[Reader-list] Fw: Visas for research in India

Yousuf ysaeed7 at yahoo.com
Mon Mar 8 01:24:32 IST 2010

The following discussion from another e-list may interest some of you - something that has been troubling a lot of foreign scholars wanting to visit India for a long duration.


From:   mascasa at umd.edu
Subject: Re: Visas for research in India
Date: 8 March 2010 12:25:23 AM GMT+05:30

For anyone planning to stay over six months, a research visa may really be the best way to go, I think.  I went on a tourist visa because I was not going to be affiliated with a school since my research was multi-sited and I was working largely with musicians outside of "officialdom" (that's also an issue for future research, though a few schools in my area [Kerala] are happy to write letters of affiliation for researchers).  

Though my visa was approved for a year, I was supposed to get it renewed after six months, but I didn't know about this and when it came time for me to go home, they wouldn't let me leave the country.  This happened to a few other students while I was there, but I thought I had a year!  This caused all kinds of problems for my husband and me because the airline did not want to reschedule us (I thought I would have to find in India for a year just to raise the money for another ticket or commit a small crime so they would kick us out!), but eventually we got home after about three days of haunting the local police station trying to get all of the right stamps of approval.  To add to my distress, I was also pregnant and sick at the time.  All this to say, I'm not sure if the renewal is necessary for the research visa, but I sure learned my lesson about staying informed about proper procedures. Ah...the joys of fieldwork.  Strangely, despite the problems at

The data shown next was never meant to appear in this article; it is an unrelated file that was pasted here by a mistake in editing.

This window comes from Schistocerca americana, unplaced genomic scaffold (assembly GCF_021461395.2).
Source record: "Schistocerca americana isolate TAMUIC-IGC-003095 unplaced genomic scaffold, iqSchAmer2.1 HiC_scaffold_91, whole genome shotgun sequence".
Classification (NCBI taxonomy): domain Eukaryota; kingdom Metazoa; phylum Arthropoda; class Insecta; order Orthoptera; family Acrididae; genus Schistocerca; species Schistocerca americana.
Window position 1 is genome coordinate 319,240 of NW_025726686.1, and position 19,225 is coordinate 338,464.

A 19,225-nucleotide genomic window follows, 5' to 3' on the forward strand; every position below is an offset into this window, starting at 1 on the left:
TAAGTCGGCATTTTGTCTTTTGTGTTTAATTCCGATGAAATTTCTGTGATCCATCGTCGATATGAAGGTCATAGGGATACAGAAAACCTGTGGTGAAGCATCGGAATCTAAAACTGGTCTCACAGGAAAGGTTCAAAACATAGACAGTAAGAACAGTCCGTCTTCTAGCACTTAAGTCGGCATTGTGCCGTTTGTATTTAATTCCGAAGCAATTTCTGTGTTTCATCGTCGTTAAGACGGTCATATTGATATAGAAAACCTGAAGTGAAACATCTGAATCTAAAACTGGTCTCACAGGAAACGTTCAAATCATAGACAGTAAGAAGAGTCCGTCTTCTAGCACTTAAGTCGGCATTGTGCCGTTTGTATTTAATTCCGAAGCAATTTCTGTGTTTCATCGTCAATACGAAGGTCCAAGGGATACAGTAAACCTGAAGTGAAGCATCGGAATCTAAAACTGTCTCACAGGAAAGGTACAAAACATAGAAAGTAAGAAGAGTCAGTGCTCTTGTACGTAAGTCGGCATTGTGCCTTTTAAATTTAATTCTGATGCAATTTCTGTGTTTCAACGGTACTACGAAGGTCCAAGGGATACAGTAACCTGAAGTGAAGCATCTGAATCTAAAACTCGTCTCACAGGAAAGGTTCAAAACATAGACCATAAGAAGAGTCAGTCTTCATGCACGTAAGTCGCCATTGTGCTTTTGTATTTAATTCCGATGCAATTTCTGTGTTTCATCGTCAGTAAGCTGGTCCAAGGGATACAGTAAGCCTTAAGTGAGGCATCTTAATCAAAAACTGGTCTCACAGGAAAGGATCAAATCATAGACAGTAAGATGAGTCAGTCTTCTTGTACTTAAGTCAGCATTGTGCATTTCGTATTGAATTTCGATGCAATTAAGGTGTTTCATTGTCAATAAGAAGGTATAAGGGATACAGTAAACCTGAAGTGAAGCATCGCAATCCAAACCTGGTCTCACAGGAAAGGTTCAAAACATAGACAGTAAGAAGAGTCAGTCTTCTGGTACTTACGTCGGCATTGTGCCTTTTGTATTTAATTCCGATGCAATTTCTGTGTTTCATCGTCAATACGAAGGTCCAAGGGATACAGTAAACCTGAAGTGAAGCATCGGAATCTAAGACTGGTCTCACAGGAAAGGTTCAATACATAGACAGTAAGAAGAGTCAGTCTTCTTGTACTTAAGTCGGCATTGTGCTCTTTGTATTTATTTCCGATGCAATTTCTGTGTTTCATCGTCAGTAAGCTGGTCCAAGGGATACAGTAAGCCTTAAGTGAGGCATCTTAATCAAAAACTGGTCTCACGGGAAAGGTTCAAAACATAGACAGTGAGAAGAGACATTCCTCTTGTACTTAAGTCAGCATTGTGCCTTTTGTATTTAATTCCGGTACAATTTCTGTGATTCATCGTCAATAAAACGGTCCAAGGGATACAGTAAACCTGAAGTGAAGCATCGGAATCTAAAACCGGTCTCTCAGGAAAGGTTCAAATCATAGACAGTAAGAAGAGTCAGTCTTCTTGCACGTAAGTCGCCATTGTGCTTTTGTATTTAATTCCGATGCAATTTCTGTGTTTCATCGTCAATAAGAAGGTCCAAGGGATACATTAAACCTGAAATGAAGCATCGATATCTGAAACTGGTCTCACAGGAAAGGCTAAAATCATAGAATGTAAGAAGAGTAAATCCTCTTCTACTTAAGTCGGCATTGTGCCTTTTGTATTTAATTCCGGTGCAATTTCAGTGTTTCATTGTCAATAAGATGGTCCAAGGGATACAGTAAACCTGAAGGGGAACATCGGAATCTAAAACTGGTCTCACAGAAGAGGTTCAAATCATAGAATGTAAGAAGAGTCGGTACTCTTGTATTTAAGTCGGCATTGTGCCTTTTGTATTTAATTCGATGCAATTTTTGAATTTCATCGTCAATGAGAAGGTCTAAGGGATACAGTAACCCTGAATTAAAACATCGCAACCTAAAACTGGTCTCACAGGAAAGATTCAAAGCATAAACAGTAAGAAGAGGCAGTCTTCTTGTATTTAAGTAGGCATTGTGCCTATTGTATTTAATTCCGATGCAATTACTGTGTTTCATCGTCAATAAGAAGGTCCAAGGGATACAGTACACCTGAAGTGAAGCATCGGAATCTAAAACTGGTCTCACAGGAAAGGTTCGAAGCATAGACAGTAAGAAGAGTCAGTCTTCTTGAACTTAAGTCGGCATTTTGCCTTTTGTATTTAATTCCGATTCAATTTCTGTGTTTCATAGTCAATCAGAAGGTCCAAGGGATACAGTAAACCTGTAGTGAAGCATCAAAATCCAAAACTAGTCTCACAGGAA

the end, I still can't wait to go back!

Katherine Morehouse Ph.D. Cand. 
University of Maryland
Liberty University, Instructor
Lynchburg, VA.

---- Original message ----
Date: Sun, 7 Mar 2010 14:41:07 +0000
From: Katherine Brown <katherine.r.brown at kcl.ac.uk>  
Subject: Re: Visas for research in India  
To: Gordon Thompson <gthompso at skidmore.edu>
Cc: Richard Kent Wolf <rwolf at fas.harvard.edu>, Richard Widdess <rw4 at soas.ac.uk>, samwale-list <samwale-list at skidmore.edu>

Dear all,

I don't think there is, in fact, any change to any other visa category than the tourist visa, a change that has only caught out some of our UK research students because they have gone in on tourist visas. The situation does need to be clarified as to whether or not UK citizens have, in fact, long been supposed to apply for research visas to do research in India, even though it has been established practice for years for ethnomusicologists not to do so. All Cambridge PhD students I know in history and anthropology have gone in on research visas, and they were very surprised that ethnomusicologists did not apparently need to do this.